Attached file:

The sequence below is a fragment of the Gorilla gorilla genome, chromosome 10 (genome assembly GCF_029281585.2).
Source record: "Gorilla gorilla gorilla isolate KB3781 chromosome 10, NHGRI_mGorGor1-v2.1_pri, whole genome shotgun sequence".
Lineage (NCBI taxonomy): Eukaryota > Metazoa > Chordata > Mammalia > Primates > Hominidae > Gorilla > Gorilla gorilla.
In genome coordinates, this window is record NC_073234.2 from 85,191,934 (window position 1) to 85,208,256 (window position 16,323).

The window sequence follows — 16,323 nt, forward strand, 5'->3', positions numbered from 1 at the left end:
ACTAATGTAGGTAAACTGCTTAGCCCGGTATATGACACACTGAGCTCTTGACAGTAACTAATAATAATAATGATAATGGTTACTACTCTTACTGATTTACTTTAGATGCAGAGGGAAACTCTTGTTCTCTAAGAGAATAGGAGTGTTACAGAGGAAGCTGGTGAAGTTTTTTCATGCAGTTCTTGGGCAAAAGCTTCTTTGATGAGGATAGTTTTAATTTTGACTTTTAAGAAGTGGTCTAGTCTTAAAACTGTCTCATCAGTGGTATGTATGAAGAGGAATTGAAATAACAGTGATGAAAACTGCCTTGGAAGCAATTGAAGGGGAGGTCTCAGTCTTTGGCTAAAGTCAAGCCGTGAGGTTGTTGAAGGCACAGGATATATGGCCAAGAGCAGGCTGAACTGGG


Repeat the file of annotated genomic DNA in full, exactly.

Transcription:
The sequence below is a fragment of the Gorilla gorilla genome, chromosome 10 (genome assembly GCF_029281585.2).
Source record: "Gorilla gorilla gorilla isolate KB3781 chromosome 10, NHGRI_mGorGor1-v2.1_pri, whole genome shotgun sequence".
Lineage (NCBI taxonomy): Eukaryota > Metazoa > Chordata > Mammalia > Primates > Hominidae > Gorilla > Gorilla gorilla.
In genome coordinates, this window is record NC_073234.2 from 85,191,934 (window position 1) to 85,208,256 (window position 16,323).

The window sequence follows — 16,323 nt, forward strand, 5'->3', positions numbered from 1 at the left end:
ACTAATGTAGGTAAACTGCTTAGCCCGGTATATGACACACTGAGCTCTTGACAGTAACTAATAATAATAATGATAATGGTTACTACTCTTACTGATTTACTTTAGATGCAGAGGGAAACTCTTGTTCTCTAAGAGAATAGGAGTGTTACAGAGGAAGCTGGTGAAGTTTTTTCATGCAGTTCTTGGGCAAAAGCTTCTTTGATGAGGATAGTTTTAATTTTGACTTTTAAGAAGTGGTCTAGTCTTAAAACTGTCTCATCAGTGGTATGTATGAAGAGGAATTGAAATAACAGTGATGAAAACTGCCTTGGAAGCAATTGAAGGGGAGGTCTCAGTCTTTGGCTAAAGTCAAGCCGTGAGGTTGTTGAAGGCACAGGATATATGGCCAAGAGCAGGCTGAACTGGG